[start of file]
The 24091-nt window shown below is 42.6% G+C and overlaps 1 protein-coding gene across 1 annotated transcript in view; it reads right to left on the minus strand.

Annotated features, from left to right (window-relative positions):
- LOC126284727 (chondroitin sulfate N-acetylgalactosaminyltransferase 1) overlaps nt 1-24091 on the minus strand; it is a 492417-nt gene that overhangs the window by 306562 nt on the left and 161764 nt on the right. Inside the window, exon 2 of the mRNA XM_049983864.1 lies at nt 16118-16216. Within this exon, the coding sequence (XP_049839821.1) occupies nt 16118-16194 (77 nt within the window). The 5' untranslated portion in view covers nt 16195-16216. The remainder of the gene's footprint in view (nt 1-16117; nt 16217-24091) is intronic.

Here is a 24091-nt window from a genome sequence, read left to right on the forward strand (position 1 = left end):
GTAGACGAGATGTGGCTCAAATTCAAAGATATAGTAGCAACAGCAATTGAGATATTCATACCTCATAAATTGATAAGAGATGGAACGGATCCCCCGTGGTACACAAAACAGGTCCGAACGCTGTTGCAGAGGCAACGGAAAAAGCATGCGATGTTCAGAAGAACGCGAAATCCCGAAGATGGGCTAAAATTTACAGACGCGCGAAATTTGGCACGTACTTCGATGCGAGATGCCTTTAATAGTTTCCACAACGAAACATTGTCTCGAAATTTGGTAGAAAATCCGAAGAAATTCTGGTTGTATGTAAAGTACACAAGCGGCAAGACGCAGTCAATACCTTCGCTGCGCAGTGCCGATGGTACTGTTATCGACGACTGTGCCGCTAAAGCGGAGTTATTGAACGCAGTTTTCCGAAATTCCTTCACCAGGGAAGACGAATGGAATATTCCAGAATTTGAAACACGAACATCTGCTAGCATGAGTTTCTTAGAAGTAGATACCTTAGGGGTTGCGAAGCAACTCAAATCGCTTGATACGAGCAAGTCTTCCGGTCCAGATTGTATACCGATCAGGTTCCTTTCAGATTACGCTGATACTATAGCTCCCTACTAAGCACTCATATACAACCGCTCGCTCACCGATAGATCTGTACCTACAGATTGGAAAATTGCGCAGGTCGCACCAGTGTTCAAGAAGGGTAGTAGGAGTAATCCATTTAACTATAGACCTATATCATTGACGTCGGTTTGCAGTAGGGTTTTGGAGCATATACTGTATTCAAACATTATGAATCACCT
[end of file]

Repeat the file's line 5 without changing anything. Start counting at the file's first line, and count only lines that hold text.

GTAGACGAGATGTGGCTCAAATTCAAAGATATAGTAGCAACAGCAATTGAGATATTCATACCTCATAAATTGATAAGAGATGGAACGGATCCCCCGTGGTACACAAAACAGGTCCGAACGCTGTTGCAGAGGCAACGGAAAAAGCATGCGATGTTCAGAAGAACGCGAAATCCCGAAGATGGGCTAAAATTTACAGACGCGCGAAATTTGGCACGTACTTCGATGCGAGATGCCTTTAATAGTTTCCACAACGAAACATTGTCTCGAAATTTGGTAGAAAATCCGAAGAAATTCTGGTTGTATGTAAAGTACACAAGCGGCAAGACGCAGTCAATACCTTCGCTGCGCAGTGCCGATGGTACTGTTATCGACGACTGTGCCGCTAAAGCGGAGTTATTGAACGCAGTTTTCCGAAATTCCTTCACCAGGGAAGACGAATGGAATATTCCAGAATTTGAAACACGAACATCTGCTAGCATGAGTTTCTTAGAAGTAGATACCTTAGGGGTTGCGAAGCAACTCAAATCGCTTGATACGAGCAAGTCTTCCGGTCCAGATTGTATACCGATCAGGTTCCTTTCAGATTACGCTGATACTATAGCTCCCTACTAAGCACTCATATACAACCGCTCGCTCACCGATAGATCTGTACCTACAGATTGGAAAATTGCGCAGGTCGCACCAGTGTTCAAGAAGGGTAGTAGGAGTAATCCATTTAACTATAGACCTATATCATTGACGTCGGTTTGCAGTAGGGTTTTGGAGCATATACTGTATTCAAACATTATGAATCACCT